Driver data pose legal headaches for Uber

Members of Uber’s fleet in Britain are coming together to mount a legal challenge against the ride-hailing service following accusations that the company has ridden roughshod over EU data protection laws.

Legal action is now being taken by four drivers who say Uber is not doing enough to comply with GDPR standards.

Under the new laws which came in in May last year, individuals can issue Subject Access Requests (SARs) in order to get hold of any information an organisation holds on them, including employers. Firms issued with SARs have 30 days in which to respond to such a request, whether that request is made in writing or verbally.

Drivers at the centre of the controversy sent a letter to Uber this week, saying that their employer had fallen short of GDPR standards by continually failing to pass on relevant private information. The time drivers spent logged on to their company platform, trip ratings and individual GPS data were among the key details not being delivered.

One of the drivers concerned, Mr James Farrar, told CNBC that his mission to obtain his data from the company had taken him “back and forth” since the summer, before alleging that Uber was concealing GPS information that would otherwise highlight “dead mileage” that Mr Farrar had accumulated while at the wheel – data that is vital to enabling the driver to work out his hourly pay.

“I can only calculate the hourly pay that they want me to. They’ve given me trip information that includes start to finish location points, fares and durations for individual journeys, but providing all of my GPS data and log on and off times would allow me to calculate my hourly pay,” Mr Farrar said, before underlining his certainty that his employer was holding back the data on purpose.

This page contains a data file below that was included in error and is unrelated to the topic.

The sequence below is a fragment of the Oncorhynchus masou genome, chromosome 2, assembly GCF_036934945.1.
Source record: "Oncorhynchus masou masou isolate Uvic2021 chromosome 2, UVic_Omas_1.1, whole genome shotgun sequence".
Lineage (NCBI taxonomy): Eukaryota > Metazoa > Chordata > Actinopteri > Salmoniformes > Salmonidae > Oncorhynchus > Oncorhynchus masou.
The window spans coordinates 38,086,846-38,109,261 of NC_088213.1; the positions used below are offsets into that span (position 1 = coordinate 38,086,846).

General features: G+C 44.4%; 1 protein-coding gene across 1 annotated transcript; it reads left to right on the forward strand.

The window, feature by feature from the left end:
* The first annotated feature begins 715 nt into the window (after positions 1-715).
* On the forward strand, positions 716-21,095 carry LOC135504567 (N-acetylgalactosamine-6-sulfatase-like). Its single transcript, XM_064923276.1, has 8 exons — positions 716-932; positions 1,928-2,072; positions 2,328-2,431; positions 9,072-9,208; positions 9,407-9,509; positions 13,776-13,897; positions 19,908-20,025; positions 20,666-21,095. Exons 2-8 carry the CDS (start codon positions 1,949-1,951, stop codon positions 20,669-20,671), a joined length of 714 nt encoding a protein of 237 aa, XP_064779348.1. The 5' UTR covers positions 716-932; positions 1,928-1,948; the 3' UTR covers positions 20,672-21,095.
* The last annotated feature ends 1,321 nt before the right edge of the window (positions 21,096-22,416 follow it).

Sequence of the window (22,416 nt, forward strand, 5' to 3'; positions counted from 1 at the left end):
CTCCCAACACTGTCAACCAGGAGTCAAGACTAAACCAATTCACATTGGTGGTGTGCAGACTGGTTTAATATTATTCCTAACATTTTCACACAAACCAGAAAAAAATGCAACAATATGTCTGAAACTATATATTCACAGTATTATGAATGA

“Giving us the data will help drivers understand if they can get a better deal or not. I also see lots of drivers being deactivated from the platform for little or no reason and because they’re self-employed there’s no need for due process – if we’re given access to our data we can begin to challenge that,” he continued.

An Uber spokesperson told CNBC:

“Our privacy team works hard to provide as much information as we can, including explanations when we can’t provide certain data (because) the data doesn’t exist or disclosing it would infringe on the rights of another person under GDPR. Under the law, U.K. citizens also have the right to escalate their concerns by contacting Uber’s Data Protection Officer or the ICO for additional review.”

Representing one of the drivers, lawyer Ravi Naik said that his clients had made “numerous requests” for their data.

“It is regrettable that our clients have had to seek legal advice to assert their rights, rather than Uber simply complying with the law. How they now respond will be a stress-test of Uber’s commitment to data protection,” he said.

Worker Info Exchange, an entity founded by Farrar, is backing the legal action being taken by the drivers. The organisations campaigns for employees to be provided with the data that employers collect.

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